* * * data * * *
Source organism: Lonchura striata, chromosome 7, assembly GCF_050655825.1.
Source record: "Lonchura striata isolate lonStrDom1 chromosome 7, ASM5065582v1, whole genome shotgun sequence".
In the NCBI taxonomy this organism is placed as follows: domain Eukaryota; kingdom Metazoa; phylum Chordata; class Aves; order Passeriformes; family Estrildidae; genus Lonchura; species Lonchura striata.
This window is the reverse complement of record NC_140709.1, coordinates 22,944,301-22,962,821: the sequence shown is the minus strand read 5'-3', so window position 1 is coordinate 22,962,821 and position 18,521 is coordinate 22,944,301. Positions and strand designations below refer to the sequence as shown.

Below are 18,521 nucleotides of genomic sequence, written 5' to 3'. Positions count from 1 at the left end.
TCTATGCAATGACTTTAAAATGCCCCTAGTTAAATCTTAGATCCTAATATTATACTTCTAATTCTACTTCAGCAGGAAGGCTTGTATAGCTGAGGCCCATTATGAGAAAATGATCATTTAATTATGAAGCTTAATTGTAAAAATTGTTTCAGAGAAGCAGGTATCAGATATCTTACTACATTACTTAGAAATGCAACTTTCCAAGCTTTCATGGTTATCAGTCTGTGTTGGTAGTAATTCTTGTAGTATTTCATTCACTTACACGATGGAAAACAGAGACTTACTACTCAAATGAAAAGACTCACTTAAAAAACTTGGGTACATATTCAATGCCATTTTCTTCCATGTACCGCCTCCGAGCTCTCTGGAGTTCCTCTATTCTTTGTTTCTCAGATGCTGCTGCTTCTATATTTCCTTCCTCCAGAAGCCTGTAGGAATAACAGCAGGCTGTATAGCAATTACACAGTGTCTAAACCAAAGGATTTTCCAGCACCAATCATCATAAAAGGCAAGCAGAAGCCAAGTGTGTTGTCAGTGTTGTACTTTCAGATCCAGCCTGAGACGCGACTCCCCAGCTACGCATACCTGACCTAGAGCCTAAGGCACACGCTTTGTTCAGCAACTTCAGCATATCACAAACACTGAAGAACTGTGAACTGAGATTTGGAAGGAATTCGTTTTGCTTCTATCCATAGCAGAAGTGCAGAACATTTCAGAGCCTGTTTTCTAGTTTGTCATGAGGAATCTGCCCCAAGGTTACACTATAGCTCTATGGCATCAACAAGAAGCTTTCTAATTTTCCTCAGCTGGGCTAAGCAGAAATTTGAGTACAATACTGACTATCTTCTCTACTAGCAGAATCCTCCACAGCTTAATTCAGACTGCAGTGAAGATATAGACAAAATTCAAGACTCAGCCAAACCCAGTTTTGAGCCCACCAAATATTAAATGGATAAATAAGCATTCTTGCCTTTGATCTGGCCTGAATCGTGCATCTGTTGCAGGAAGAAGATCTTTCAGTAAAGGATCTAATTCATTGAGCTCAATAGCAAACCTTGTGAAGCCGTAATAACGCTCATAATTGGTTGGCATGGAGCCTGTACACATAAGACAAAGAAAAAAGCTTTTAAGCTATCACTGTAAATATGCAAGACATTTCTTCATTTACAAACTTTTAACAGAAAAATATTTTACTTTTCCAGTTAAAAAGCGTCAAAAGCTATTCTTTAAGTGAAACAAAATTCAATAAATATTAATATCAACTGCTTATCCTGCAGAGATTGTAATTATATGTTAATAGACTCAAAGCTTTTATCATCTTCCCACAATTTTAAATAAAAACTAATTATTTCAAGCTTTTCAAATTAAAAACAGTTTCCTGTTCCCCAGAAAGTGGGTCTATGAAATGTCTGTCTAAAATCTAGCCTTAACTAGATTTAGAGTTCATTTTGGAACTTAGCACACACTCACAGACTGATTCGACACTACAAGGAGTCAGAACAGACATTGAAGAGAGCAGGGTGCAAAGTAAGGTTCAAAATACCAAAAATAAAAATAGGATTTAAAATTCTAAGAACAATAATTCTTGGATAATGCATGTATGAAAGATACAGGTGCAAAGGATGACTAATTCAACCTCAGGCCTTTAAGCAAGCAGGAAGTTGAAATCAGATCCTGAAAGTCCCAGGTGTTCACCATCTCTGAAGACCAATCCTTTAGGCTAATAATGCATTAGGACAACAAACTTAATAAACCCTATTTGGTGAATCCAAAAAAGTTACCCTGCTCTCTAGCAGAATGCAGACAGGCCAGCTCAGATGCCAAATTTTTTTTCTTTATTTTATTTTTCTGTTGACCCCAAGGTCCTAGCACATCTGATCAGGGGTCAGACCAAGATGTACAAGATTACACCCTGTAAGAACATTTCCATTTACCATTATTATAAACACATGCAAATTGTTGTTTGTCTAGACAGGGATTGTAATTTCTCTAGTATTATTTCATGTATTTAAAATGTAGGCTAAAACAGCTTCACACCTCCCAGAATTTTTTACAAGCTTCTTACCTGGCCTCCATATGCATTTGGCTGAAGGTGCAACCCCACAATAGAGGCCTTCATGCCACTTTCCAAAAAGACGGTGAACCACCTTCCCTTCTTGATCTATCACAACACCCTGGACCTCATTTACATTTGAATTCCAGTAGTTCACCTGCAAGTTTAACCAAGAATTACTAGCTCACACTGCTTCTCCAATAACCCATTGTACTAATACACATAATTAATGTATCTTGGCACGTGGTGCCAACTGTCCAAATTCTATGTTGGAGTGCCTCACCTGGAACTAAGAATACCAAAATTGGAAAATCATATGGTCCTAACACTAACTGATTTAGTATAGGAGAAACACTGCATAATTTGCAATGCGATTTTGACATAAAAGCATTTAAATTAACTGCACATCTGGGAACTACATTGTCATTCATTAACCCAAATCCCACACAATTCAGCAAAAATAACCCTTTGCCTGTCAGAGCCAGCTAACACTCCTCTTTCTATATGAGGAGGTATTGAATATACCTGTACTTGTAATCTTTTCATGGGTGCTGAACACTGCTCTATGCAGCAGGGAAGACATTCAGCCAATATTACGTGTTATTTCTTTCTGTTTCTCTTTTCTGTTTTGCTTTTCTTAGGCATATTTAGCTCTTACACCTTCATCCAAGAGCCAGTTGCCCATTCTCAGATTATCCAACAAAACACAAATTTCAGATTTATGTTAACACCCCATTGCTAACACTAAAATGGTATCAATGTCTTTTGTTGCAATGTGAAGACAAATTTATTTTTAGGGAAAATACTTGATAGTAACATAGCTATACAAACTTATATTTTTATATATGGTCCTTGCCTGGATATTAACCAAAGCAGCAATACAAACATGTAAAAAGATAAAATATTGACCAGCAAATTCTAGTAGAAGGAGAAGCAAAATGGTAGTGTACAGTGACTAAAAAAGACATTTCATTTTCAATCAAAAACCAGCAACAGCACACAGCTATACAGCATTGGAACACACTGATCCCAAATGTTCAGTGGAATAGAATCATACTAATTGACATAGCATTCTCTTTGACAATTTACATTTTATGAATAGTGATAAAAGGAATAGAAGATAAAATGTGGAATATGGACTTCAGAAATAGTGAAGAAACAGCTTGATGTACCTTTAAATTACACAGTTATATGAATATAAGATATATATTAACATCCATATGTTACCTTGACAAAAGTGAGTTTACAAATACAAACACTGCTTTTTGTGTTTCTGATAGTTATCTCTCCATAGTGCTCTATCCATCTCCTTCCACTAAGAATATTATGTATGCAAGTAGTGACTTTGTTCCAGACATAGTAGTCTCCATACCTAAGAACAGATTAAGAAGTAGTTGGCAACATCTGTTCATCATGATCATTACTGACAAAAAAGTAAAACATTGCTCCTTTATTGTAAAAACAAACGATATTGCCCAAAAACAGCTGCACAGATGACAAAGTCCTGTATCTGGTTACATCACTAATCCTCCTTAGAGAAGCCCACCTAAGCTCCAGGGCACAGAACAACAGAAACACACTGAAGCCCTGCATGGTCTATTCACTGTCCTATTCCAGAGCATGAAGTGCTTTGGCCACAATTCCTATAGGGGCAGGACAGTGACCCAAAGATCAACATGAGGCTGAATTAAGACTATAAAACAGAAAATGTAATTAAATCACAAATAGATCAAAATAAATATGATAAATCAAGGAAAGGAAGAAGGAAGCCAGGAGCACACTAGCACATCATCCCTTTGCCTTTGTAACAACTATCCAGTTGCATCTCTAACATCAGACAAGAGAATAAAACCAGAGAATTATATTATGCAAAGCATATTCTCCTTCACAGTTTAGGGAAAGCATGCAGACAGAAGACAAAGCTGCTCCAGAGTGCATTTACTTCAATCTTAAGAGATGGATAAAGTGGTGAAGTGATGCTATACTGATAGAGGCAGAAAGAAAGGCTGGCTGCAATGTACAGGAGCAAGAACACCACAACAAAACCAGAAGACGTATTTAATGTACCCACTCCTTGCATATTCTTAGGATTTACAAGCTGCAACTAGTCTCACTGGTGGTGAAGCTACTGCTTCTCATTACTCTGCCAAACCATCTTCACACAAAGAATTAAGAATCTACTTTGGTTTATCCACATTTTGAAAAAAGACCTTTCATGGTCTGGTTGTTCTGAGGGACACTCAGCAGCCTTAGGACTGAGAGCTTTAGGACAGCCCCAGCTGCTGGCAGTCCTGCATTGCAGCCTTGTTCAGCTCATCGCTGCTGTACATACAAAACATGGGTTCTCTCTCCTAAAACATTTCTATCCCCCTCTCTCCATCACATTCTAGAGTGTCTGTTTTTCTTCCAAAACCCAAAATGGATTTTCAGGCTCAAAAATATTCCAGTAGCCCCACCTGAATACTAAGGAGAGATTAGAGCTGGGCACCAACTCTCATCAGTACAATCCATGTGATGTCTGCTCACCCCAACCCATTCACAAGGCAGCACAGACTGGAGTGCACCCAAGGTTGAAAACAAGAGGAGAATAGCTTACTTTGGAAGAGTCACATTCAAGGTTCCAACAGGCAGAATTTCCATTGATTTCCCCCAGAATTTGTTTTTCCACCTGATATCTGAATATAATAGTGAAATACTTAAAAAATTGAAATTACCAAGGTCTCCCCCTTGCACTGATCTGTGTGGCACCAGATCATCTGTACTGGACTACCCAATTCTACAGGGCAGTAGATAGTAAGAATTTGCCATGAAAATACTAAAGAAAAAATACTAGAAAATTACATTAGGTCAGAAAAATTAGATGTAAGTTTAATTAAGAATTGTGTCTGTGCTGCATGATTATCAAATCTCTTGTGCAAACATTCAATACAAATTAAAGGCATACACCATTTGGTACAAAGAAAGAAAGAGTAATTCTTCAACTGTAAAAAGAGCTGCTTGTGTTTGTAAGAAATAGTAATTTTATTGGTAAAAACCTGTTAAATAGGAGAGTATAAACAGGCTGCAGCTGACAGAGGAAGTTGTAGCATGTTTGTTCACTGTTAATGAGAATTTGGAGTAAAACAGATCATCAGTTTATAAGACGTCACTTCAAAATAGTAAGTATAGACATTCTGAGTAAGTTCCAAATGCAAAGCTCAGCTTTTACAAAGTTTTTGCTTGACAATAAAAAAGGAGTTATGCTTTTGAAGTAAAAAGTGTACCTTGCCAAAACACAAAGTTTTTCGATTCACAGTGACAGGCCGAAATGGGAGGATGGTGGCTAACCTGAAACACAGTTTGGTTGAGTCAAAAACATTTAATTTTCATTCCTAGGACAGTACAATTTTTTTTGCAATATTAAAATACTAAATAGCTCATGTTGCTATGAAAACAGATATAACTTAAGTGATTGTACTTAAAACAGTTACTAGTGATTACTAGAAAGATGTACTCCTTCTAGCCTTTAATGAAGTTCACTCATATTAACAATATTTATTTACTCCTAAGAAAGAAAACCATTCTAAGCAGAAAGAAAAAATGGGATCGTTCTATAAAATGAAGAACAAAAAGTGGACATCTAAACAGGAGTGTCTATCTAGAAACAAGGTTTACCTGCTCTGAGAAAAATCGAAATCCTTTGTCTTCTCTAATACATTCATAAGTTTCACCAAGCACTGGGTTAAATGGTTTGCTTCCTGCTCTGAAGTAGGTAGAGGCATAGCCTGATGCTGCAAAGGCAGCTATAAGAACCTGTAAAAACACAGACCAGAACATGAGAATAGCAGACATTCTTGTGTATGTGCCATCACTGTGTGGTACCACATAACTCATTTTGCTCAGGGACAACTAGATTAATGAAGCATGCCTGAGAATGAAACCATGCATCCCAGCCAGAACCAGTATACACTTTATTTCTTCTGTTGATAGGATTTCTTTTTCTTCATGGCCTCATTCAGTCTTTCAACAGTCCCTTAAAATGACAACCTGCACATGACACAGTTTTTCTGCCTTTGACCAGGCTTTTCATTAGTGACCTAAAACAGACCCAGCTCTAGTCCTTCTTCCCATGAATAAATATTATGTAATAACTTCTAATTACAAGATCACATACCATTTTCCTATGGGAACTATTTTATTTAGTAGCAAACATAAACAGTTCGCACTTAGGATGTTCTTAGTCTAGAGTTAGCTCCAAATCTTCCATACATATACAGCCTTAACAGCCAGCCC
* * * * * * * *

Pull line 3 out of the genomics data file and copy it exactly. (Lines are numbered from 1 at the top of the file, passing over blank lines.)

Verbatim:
In the NCBI taxonomy this organism is placed as follows: domain Eukaryota; kingdom Metazoa; phylum Chordata; class Aves; order Passeriformes; family Estrildidae; genus Lonchura; species Lonchura striata.